Patent application title: SYSTEMS, METHODS AND PRODUCTS FOR DIAGNOSTIC HEARING ASSESSMENTS DISTRIBUTED VIA THE USE OF A COMPUTER NETWORK
Gregg D. Givens (Greenville, NC, US)
David C. Balch (Greenville, NC, US)
Timothy Murphy (Greenville, NC, US)
Adrian Blanarovich (Greenville, NC, US)
Patrick Keller (Jacksonville, NC, US)
IPC8 Class: AA61B500FI
Class name: Surgery diagnostic testing ear or testing by auditory stimulus
Publication date: 2011-03-10
Patent application number: 20110060244
Patent application title: SYSTEMS, METHODS AND PRODUCTS FOR DIAGNOSTIC HEARING ASSESSMENTS DISTRIBUTED VIA THE USE OF A COMPUTER NETWORK
Gregg D. Givens
David C. Balch
IPC8 Class: AA61B500FI
Publication date: 03/10/2011
Patent application number: 20110060244
The systems, methods and associated devices performing diagnostic hearing
tests which use a computer network to allow interaction between a test
administration site and one or a plurality of remote patient sites. The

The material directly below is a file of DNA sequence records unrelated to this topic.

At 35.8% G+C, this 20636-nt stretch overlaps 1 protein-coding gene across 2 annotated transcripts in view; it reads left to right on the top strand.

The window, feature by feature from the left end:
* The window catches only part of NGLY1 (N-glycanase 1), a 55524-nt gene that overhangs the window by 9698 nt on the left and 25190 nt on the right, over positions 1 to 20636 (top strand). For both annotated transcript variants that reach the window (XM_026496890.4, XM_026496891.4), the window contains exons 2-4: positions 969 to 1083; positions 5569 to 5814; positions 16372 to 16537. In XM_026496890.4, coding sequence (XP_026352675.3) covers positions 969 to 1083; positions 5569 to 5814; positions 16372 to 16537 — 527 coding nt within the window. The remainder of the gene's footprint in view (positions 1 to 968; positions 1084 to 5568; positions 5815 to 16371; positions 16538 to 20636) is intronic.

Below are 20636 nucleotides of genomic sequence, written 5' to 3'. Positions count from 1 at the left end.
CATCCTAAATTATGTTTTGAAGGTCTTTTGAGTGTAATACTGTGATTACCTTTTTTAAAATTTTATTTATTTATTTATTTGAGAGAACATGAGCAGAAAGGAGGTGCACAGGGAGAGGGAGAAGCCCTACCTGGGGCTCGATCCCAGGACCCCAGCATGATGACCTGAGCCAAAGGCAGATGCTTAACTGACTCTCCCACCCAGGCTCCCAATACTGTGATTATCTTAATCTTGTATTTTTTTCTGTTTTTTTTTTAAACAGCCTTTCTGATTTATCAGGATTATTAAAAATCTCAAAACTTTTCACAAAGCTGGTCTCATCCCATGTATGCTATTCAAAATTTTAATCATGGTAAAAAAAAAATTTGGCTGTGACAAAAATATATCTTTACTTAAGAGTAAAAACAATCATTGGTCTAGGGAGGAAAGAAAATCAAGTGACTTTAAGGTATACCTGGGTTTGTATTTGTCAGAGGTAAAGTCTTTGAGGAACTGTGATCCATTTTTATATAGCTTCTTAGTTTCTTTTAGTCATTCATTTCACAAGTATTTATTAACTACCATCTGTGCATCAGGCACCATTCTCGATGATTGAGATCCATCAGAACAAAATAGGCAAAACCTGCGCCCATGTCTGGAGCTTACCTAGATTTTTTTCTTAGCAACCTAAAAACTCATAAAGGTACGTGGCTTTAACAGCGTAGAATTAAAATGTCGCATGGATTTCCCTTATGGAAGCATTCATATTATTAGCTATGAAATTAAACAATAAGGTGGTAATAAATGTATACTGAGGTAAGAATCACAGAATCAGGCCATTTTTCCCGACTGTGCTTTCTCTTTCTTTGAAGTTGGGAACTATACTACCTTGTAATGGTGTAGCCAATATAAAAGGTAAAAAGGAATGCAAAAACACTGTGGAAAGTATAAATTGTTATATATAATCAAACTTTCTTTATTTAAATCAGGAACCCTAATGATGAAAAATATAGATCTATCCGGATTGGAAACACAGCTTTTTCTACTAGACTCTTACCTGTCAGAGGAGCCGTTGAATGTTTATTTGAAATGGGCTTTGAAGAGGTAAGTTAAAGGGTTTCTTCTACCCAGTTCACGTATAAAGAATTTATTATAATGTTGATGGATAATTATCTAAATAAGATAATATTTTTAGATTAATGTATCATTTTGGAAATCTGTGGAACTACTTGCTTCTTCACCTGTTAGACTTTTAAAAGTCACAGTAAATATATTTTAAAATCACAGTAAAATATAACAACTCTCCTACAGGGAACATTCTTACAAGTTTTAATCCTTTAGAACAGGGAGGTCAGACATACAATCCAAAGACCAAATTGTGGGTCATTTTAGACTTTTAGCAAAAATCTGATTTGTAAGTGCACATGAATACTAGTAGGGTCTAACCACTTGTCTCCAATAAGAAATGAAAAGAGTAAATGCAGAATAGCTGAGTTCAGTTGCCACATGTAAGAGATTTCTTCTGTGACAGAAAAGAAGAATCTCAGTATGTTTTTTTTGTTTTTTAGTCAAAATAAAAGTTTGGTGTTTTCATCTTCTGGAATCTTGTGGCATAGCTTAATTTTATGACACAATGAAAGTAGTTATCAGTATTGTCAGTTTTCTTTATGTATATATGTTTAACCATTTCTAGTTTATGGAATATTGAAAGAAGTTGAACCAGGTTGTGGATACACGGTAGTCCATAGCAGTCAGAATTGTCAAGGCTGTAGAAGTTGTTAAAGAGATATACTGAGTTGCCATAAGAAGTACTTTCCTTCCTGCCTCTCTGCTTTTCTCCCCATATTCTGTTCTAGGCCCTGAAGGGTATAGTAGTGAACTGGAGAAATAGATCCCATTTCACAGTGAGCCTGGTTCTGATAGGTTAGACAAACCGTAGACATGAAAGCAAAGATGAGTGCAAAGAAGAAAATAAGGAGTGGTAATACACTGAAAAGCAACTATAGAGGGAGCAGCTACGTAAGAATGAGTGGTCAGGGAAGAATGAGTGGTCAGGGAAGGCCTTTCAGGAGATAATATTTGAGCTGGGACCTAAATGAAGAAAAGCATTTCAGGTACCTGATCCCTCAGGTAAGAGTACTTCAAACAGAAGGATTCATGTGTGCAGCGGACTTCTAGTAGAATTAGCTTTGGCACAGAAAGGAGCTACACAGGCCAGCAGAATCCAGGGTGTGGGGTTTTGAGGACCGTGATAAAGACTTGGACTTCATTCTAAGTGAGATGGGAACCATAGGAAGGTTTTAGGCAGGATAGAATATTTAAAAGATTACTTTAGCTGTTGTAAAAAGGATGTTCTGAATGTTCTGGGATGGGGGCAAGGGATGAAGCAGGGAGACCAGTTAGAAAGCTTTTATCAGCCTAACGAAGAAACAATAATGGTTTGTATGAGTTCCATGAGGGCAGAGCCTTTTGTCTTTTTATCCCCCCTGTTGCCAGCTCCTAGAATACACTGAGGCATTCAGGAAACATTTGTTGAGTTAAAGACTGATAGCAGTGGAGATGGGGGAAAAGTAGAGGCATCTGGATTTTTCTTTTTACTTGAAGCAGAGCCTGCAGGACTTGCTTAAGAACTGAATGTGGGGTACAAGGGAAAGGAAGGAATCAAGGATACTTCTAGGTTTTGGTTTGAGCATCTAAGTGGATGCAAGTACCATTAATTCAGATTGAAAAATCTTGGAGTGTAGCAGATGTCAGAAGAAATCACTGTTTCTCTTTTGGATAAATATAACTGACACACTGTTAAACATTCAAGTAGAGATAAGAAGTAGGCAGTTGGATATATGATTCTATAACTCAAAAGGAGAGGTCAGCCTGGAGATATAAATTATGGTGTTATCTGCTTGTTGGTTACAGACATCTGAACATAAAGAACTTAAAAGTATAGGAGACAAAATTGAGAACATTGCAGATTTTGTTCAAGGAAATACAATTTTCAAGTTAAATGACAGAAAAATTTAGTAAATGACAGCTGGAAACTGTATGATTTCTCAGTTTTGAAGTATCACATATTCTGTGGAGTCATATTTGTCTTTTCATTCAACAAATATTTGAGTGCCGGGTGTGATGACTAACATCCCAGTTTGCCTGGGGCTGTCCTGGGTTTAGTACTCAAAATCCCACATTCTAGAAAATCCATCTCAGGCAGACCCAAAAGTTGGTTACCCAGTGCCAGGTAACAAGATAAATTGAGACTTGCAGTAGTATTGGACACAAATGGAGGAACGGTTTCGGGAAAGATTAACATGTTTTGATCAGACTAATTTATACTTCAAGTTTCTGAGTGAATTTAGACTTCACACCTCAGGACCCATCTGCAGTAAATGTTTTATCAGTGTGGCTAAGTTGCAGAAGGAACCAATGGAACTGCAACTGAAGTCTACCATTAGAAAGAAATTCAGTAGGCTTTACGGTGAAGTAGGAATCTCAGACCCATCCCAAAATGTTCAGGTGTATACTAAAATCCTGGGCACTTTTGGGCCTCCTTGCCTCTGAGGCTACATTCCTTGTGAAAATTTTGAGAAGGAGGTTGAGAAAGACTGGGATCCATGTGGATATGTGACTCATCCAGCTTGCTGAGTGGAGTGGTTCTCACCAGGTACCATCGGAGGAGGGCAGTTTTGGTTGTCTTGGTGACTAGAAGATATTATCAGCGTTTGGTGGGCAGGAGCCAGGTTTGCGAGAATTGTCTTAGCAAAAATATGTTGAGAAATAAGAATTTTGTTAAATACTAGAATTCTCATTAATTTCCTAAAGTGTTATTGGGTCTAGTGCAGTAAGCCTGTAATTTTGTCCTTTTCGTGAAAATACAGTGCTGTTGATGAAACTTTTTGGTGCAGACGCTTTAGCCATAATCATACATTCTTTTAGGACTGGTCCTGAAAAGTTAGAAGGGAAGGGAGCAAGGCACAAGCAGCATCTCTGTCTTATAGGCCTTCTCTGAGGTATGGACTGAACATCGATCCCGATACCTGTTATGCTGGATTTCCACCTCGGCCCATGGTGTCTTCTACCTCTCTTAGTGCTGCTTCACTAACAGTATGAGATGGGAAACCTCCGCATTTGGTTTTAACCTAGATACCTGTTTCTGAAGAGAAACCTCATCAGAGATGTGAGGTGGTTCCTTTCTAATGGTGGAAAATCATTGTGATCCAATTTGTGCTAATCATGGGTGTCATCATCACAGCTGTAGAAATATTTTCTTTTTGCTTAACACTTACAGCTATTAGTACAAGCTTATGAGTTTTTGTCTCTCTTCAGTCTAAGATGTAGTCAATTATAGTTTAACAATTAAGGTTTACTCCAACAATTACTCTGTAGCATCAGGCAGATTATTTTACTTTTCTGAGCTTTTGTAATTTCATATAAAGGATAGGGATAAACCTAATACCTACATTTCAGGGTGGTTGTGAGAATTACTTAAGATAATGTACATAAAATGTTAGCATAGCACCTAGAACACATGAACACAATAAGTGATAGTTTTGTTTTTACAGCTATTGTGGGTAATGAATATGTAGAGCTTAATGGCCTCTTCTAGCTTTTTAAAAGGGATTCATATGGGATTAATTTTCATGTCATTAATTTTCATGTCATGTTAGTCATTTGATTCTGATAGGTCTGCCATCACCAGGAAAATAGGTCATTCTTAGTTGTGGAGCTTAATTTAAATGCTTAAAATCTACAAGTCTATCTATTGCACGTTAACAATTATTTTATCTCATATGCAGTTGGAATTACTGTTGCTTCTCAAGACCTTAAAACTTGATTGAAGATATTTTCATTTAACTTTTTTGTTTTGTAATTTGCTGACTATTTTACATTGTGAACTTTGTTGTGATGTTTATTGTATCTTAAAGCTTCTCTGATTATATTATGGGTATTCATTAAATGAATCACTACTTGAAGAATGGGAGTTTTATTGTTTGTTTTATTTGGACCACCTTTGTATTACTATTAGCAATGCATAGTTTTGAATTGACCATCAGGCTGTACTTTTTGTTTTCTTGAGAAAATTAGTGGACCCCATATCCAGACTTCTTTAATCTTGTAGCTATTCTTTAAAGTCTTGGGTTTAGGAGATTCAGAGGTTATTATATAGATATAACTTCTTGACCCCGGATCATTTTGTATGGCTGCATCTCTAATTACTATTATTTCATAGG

test can be administered by an audiologist or clinician at a site remote
from the patient, in a manner, which can allow interaction between the
user and the clinician during at least a portion of the administration of
the test. The diagnostic hearing tests can be performed such that they
meet standardized guidelines such as ANSI requirements or certification
standards and can include distortion product emission level measurements
or middle ear compliance measurements.
1. A hearing evaluation device, comprising:a portable diagnostic hearing
test device with a communications interface that is configured to
communicate with a remote computer associated with a clinician via the
Internet, wherein the portable diagnostic hearing test device has an
on-board function generator and attenuator, and wherein a clinician using
the remote computer controls the function generator during a diagnostic
hearing test to select test frequencies and sound levels of sound stimuli
transmitted by the portable device to a patient during the hearing test.
2. The device of claim 1, wherein the portable diagnostic hearing test device includes a processor operably associated with the function generator and attenuator and further comprises an audio analyzer in communication with the processor.
3. The device of claim 1, wherein the portable diagnostic hearing test device is configured to allow substantially real-time interaction between the clinician at the remote site and the patient at a test site using the portable diagnostic hearing test device.